On a sweltering day in eastern China a squad of footballers wearing blindfolds hurtles after a ringing ball, occasionally clattering painfully into each other.

But Jiangsu province's blind football team hardly care -- even when they break the odd bone -- because the sport is a rewarding break from the massage parlours, where many of China's visually impaired population are employed.

Chen Shanyong, the star player and almost completely blind since birth, co-owns a massage business adorned on the outside with a picture of him wearing a gold medal.

Team-mate Chen Kaihua, a powerful forward who had his eyes extracted as a toddler due to an illness, also has his own massage shop.

In fact, all the Jiangsu players are in the massage trade, or in training to be.

"We're limited to the massage parlour and have little contact with the outside world," says Shanyong, 31, as he kneads the back of a client at his two-floor business in the city of Nantong.

That makes football, and an upcoming tournament of blind teams from around China, so vital, giving the players added self-worth, a sense of camaraderie and an escape from their routines in the massage parlours.

"They're not able to move freely because of their impairment and there are few chances for them to see the world," said the team's fatherly coach, Cheng Xuefeng, before overseeing an intense training session.

'Introverted and lonely'

There are at least 17 million visually impaired people among China's 1.4 billion population, according to the latest available figures from the state Disabled Persons' Federation.

Like in many other countries, blind or partially sighted people in China are severely restricted in the jobs available to them and often feel alienated.

"I couldn't go to normal school when I was young. I was introverted and lonely," said Chen, who won football silver at the Beijing 2008 Paralympics.

According to him, about 90 percent of working blind people in the world's most populous country are masseurs.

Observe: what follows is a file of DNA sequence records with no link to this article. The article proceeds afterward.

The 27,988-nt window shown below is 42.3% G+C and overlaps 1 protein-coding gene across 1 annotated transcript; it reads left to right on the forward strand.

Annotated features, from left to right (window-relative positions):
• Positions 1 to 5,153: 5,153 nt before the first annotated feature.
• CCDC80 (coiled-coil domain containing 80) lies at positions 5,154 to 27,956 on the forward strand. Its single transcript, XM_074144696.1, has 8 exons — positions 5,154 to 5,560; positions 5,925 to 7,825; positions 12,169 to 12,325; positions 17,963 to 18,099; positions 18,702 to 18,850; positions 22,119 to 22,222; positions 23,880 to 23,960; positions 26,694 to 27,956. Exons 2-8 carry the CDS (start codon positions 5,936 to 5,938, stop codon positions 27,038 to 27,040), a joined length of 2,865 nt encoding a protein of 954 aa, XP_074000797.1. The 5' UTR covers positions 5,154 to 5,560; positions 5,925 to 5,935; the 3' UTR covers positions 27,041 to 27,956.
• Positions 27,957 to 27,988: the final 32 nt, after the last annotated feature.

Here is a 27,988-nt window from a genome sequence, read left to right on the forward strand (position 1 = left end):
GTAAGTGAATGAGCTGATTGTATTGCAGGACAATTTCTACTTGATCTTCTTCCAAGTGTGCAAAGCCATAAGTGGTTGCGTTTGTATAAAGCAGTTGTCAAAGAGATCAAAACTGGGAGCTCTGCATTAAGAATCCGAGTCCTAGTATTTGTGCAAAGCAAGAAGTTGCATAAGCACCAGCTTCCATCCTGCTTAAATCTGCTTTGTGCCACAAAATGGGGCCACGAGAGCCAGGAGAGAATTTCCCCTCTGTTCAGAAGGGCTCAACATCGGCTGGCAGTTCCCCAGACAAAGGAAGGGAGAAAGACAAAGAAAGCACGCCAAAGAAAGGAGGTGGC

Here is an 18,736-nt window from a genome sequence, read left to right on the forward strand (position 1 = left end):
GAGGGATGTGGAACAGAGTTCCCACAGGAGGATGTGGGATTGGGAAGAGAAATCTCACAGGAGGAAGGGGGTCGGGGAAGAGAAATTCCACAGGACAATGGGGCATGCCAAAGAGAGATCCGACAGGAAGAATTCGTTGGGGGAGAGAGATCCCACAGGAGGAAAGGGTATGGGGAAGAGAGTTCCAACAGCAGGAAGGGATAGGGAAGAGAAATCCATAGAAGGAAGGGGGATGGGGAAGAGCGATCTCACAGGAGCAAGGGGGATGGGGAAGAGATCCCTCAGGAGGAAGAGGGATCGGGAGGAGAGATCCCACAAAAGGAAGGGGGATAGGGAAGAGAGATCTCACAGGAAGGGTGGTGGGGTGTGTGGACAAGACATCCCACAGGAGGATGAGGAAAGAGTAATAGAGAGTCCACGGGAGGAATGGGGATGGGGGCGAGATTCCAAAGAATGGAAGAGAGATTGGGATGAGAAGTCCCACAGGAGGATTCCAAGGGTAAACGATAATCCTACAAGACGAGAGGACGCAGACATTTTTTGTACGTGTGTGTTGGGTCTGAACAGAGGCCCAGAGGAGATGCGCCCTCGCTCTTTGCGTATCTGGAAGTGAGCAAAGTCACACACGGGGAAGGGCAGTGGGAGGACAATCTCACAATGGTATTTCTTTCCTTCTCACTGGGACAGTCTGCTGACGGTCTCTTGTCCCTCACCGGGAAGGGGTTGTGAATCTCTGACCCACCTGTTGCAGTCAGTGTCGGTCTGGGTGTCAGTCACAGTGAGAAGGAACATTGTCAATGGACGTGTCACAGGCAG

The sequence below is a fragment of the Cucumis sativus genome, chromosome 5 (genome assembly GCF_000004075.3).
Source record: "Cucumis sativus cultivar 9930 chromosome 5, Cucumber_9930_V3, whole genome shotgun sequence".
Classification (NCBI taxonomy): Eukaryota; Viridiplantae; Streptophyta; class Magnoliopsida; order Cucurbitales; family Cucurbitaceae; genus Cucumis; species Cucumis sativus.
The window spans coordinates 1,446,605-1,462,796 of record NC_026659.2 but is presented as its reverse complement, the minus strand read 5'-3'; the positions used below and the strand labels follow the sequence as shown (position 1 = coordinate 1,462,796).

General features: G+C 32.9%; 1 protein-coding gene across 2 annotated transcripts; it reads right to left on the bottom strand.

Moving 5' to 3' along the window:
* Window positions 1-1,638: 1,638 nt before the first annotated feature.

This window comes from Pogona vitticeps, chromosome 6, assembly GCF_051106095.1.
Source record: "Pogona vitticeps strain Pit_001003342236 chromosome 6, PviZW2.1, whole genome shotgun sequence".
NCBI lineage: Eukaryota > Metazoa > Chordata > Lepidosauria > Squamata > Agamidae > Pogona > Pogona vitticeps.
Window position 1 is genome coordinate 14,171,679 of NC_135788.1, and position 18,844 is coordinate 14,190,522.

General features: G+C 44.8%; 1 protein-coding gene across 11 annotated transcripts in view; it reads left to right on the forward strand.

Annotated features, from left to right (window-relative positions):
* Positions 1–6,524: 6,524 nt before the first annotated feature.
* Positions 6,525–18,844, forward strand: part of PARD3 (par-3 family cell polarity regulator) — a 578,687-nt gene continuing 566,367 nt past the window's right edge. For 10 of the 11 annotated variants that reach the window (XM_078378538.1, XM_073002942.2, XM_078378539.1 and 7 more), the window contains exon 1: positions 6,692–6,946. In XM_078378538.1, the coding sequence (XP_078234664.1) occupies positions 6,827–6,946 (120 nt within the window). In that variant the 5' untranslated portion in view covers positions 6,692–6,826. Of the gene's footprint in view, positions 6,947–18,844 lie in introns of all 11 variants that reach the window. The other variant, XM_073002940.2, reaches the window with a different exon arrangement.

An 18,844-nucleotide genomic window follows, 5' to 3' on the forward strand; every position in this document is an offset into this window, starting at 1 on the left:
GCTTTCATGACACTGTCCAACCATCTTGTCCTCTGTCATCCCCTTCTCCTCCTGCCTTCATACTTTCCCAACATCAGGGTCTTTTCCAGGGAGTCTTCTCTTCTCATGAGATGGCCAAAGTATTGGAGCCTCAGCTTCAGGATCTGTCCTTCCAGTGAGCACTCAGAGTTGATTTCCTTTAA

With education levels for the blind generally low, the rest tend to be piano tuners or fortune tellers, he said.

"Blind people usually can't see from a young age so we're more sensitive to touching and listening," he said.

While massage can sometimes be a front for the sex trade in China, that is not the case for blind masseurs and they are respected, earning up to 6,000 yuan a month ($850) in China's more affluent coastal areas, said Chen.

That is below the average wage there but more than government handouts and definitely more fulfilling, he said.

Chen, who has travelled to Europe and other parts of Asia with China's national blind team, said attitudes are changing and technology -- such as digital payment and taxi services ordered by smartphone -- has made life easier.

Broken noses

The blind football squad, affiliated to government services for the disabled, play a five-a-side game with two sighted goalkeepers and eight outfield players wearing black blindfolds to ensure a level playing field.

The ball rings as it pings around the small pitch, which is surrounded by barriers to help the players guide themselves.

It may be training, but no quarter is given. The burly striker Chen Kaihua has a hefty bandage on his wrist from a previous clash.

His team-mate, the Olympian Chen, has broken his nose three times -- collisions in blind football are frequent.

But the breaks, blood and sweat are worth it.

"The games are held all over the country and they broaden their horizons and make new friends.

"And most of all, they love football."